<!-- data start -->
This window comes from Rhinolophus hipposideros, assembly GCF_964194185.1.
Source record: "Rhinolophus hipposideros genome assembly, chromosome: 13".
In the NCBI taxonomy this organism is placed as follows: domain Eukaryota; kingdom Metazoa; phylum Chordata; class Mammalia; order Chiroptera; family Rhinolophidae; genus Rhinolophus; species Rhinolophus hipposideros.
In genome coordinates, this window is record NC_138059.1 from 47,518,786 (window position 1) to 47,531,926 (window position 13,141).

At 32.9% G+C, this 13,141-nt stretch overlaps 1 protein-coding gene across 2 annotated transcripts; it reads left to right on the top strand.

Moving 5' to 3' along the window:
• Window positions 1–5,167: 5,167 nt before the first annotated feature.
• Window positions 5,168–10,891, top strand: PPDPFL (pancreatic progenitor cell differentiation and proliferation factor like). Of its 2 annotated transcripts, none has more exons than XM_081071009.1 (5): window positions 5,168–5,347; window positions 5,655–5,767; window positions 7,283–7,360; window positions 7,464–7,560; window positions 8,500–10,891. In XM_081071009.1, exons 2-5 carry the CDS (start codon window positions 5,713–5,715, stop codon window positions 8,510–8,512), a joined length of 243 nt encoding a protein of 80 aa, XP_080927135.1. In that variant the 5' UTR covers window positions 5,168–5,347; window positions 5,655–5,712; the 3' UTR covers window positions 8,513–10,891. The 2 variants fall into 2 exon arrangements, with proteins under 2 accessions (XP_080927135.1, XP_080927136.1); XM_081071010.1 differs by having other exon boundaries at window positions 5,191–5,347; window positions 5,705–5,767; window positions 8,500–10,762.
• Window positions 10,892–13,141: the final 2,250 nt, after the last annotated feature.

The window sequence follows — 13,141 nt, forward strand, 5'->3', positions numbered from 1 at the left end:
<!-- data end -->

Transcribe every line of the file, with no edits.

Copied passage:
This window comes from Rhinolophus hipposideros, assembly GCF_964194185.1.
Source record: "Rhinolophus hipposideros genome assembly, chromosome: 13".
In the NCBI taxonomy this organism is placed as follows: domain Eukaryota; kingdom Metazoa; phylum Chordata; class Mammalia; order Chiroptera; family Rhinolophidae; genus Rhinolophus; species Rhinolophus hipposideros.
In genome coordinates, this window is record NC_138059.1 from 47,518,786 (window position 1) to 47,531,926 (window position 13,141).

At 32.9% G+C, this 13,141-nt stretch overlaps 1 protein-coding gene across 2 annotated transcripts; it reads left to right on the top strand.

Moving 5' to 3' along the window:
• Window positions 1–5,167: 5,167 nt before the first annotated feature.
• Window positions 5,168–10,891, top strand: PPDPFL (pancreatic progenitor cell differentiation and proliferation factor like). Of its 2 annotated transcripts, none has more exons than XM_081071009.1 (5): window positions 5,168–5,347; window positions 5,655–5,767; window positions 7,283–7,360; window positions 7,464–7,560; window positions 8,500–10,891. In XM_081071009.1, exons 2-5 carry the CDS (start codon window positions 5,713–5,715, stop codon window positions 8,510–8,512), a joined length of 243 nt encoding a protein of 80 aa, XP_080927135.1. In that variant the 5' UTR covers window positions 5,168–5,347; window positions 5,655–5,712; the 3' UTR covers window positions 8,513–10,891. The 2 variants fall into 2 exon arrangements, with proteins under 2 accessions (XP_080927135.1, XP_080927136.1); XM_081071010.1 differs by having other exon boundaries at window positions 5,191–5,347; window positions 5,705–5,767; window positions 8,500–10,762.
• Window positions 10,892–13,141: the final 2,250 nt, after the last annotated feature.

The window sequence follows — 13,141 nt, forward strand, 5'->3', positions numbered from 1 at the left end: